I'm very much in favour of nuclear power, but I always was in favour of it. But the fact that a particular group now believes in nuclear power doesn't logically prove that climate change is real. It just proves that the people who believe in climate change believe in it very passionately. But people have often believed passionately in things that turned out to be quite wrong. Many people believed passionately in Marxism. Many people today believe passionately in Scientology, or UFO cults, or creationism.

I have no opinion on climate change myself. I don't have the scientific knowledge to make a scientific judgment. I'm an agnostic. But it's the psychological and political aspects to the debate that interest me. It's the fact that it's become for many people a moral rather than a scientific debate. It seems to me that people choose to believe or not believe based on whether that belief is consistent with their political and moral beliefs.
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From:watervole
Date:November 8th, 2009 03:42 pm (UTC)
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For myself, it is both scientific and a moral issue.

A quarter of a decade ago, I did a degree in environmental science, back in the days when no one was sure if climate change was happening at all. Back then, we looked at drought issues in one small area of Africa and tried to figure if it was a long term climate shift or just a local variation. We never did reach a firm conclusion as students.

Since then, I've kept loosely in touch with the field and become more and more concerned as I've seen the data slowly come in. Now, we have far more data from Africa and all around the world.

Frankly, what we know now scares the shit out of me. But, I have a dilemma. I also have a partial degree in psychology (more recently with the Open University) - and that scares me even more.

People have a natural tendency to split into groups. You can make the initial split on almost any basis, from eye colour to religion to views on taxation. Thereafter, the groups tend to be self-reinforcing and new issues will tend to be polarised.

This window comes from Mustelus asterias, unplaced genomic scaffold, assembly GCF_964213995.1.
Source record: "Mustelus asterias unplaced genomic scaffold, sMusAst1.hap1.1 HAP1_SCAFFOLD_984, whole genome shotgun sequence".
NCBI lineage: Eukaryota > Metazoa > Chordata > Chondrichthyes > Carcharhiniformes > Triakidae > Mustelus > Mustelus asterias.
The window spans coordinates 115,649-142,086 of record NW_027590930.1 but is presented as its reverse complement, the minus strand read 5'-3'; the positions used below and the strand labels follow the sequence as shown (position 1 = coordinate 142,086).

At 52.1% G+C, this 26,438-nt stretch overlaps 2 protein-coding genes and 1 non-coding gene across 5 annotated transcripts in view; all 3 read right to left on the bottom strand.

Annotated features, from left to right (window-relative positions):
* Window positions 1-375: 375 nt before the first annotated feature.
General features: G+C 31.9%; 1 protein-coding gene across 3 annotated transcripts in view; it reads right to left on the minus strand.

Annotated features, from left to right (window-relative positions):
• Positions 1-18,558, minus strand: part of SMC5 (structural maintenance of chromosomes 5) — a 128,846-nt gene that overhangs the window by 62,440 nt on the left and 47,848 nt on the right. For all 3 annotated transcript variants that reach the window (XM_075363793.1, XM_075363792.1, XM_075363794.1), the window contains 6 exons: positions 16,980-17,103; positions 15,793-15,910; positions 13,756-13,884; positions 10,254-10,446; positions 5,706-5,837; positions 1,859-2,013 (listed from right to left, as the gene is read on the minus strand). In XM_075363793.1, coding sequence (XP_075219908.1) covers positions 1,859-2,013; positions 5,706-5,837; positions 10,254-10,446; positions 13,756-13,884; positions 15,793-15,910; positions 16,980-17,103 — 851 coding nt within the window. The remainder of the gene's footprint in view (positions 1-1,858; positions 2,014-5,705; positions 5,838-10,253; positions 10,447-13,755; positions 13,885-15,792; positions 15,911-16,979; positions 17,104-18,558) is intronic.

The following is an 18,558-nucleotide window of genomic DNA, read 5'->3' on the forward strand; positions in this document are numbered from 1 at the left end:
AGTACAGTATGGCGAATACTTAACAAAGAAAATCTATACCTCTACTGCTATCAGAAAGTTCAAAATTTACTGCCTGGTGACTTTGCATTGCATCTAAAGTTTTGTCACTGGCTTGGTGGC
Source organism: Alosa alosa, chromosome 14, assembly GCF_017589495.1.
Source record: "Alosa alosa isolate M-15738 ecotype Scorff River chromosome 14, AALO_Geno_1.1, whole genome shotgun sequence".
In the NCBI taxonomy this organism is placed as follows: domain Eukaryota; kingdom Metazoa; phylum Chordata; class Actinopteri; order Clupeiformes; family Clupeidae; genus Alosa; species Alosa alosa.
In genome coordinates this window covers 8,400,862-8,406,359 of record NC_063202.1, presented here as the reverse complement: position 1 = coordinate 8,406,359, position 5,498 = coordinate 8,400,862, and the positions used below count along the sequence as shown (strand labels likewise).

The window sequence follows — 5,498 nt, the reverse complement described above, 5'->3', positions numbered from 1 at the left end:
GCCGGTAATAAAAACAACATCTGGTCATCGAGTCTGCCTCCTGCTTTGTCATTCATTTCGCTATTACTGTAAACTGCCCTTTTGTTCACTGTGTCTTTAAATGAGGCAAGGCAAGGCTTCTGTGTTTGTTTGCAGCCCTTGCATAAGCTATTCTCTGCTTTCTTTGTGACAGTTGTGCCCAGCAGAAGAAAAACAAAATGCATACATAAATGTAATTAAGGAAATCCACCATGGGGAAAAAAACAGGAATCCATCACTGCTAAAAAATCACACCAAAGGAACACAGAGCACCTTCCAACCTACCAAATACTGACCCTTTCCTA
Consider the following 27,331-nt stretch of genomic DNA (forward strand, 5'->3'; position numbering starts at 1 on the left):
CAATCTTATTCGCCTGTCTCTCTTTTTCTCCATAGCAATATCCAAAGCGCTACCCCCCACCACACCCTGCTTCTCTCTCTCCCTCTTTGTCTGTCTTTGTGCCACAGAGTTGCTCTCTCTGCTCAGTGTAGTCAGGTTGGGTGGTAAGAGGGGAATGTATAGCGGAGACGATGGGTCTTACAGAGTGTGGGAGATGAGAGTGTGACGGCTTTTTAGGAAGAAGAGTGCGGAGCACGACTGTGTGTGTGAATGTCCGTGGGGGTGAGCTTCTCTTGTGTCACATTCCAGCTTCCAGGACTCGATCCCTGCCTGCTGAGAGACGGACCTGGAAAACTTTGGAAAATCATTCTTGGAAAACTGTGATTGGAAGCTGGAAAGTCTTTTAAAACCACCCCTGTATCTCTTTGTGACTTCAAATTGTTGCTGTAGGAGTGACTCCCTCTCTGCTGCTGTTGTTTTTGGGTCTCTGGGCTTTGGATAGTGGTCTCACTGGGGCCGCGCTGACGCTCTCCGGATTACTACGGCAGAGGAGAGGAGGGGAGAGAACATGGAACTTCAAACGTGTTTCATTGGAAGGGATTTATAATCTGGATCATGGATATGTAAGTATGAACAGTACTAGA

You're quite right when you say that many people's climate beliefs are based on their existing political/moral beliefs.

The conundrum is that many people thus judge climate change issues on the basis of what their friends/political party believe. This is a big problem when they don't have the knowledge to evaluate the science themselves. (The science part isn't actually that difficult, if you have science A-levels - but it takes a lot of time to look at the detail and most people don't have that kind of free time.)

Thus, the difficult part is that when a climate scientist (speaking with complete honesty) says "We're screwed if we don't cut CO2 emissions drastically by 2020", people evaluate what s/he is saying in light of their political beliefs and some say "Of course" and some say "Bullshit" and if the scientist shouts louder and says "Look, guys, 250,000 kids will die next year because of climate change!" then (because we're very British and hate fanatics of any kind), we shut him out and go away to tackle a problem that is on a scale we can deal with.

I think it may be psychologists that will save the planet.


(BTW, why would you see Save the Children and Oxfam as an axe to grind on the climate front?)
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From:dfordoom
Date:November 8th, 2009 11:34 pm (UTC)
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Thus, the difficult part is that when a climate scientist (speaking with complete honesty)

The problem I have here is that if you're a climate scientist you may well have based your entire professional career on a belief in climate change. If you were to cease believing, you would be faced with the prospect of having to accept that your whole professional career had been wasted, and you'd also be faced with having to look for a new job. If climate change isn't true, then we really don't need so many professional climatologists.

why would you see Save the Children and Oxfam as an axe to grind on the climate front?

I would have imagined that they probably subscribe to particular political beliefs. I don't know anything about them, so maybe I'm wrong, maybe they're all enthusiastic Tories!
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From:watervole
Date:November 16th, 2009 05:52 pm (UTC)